NJ students: Isaacman visits Westfield fifth-graders

SpaceX Commander Jared Isaacman, an alumnus of Wilson Elementary School, receives a warm welcome during a visit on Wednesday, March 16.  Isaacman is pictured here with Wilson principal Crystal Marsh.

The excitement was palpable as Wilson Elementary School in Westfield’s fifth-graders awaited the arrival of a famous alumnus on Wednesday, March 16. It was a visit for which the students had painstakingly prepared and, when billionaire and commercial space explorer Jared Isaacman walked into the gymnasium, awe-inspired smiles broke out.

“On March 16 Jared Issacman is our honored guest here at Wilson School,” said Abigail Dewey, one of three fifth graders who, with principal Crystal Marsh, introduced Isaacman.  “Our fifth grade classes refer to him as ‘Commander Isaacman’ because that is how we came to know of him when learning about the SpaceX Inspiration 4 mission, the first crewed orbital mission with no professional astronauts on board.”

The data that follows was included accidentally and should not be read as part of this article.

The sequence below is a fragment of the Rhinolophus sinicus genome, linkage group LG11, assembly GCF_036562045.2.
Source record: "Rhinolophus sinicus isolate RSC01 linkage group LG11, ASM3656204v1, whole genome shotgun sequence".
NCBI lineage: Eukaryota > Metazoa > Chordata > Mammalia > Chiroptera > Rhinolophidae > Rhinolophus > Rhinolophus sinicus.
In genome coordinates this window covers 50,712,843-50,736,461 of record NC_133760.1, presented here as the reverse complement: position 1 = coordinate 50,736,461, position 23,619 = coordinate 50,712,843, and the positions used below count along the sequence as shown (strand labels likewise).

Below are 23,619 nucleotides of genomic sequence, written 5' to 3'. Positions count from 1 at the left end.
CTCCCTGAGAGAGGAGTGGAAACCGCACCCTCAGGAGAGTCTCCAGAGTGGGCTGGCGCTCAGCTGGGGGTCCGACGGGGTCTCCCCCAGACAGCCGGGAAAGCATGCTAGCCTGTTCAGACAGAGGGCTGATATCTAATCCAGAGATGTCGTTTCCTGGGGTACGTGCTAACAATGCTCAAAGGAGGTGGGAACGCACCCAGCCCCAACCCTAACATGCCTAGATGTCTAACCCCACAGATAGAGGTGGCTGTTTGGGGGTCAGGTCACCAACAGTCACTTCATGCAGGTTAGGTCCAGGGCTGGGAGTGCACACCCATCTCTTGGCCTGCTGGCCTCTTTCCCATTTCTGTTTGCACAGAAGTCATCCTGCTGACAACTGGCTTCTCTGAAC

Isaacman, a civilian pilot who orbited the Earth last September as commander of the all-civilian crew of the SpaceX Crew Dragon capsule dubbed Resilience, spoke about that mission and shared his plans for future space exploration which includes three more space missions with a new four-member crew as part of a SpaceX program called Polaris.

Wilson alumnus Jared Isaacman, who orbited the Earth last September as part of the all-civilian crew of the SpaceX Crew Dragon capsule dubbed Resilience, speaks to Wilson fifth graders on Wednesday, March 16, about his plans for future space exploration.

“We’re going to go farther into space than humans have gone since we last walked on the Moon,” said Isaacman about the Polaris program which he says is “designed to test technology required for future space missions to the Moon, Mars, and beyond.”

During the first Polaris mission — Polaris Dawn, scheduled to launch in November — Isaacman said the crew will spend up to five days in space, conducting scientific experiments and testing a new spacesuit while on a spacewalk 310 miles above the Earth. In a continued effort to raise awareness of St. Jude Children’s Research Hospital, the crew also plans to use SpaceX’s constellation of low Earth orbit communication satellites to conduct “telemedicine,” connecting pediatric patients in countries who may not have direct access to resources such as St. Jude. Isaacman and the Inspiration 4 crew raised $240 million for St. Jude during their trip into space last fall.

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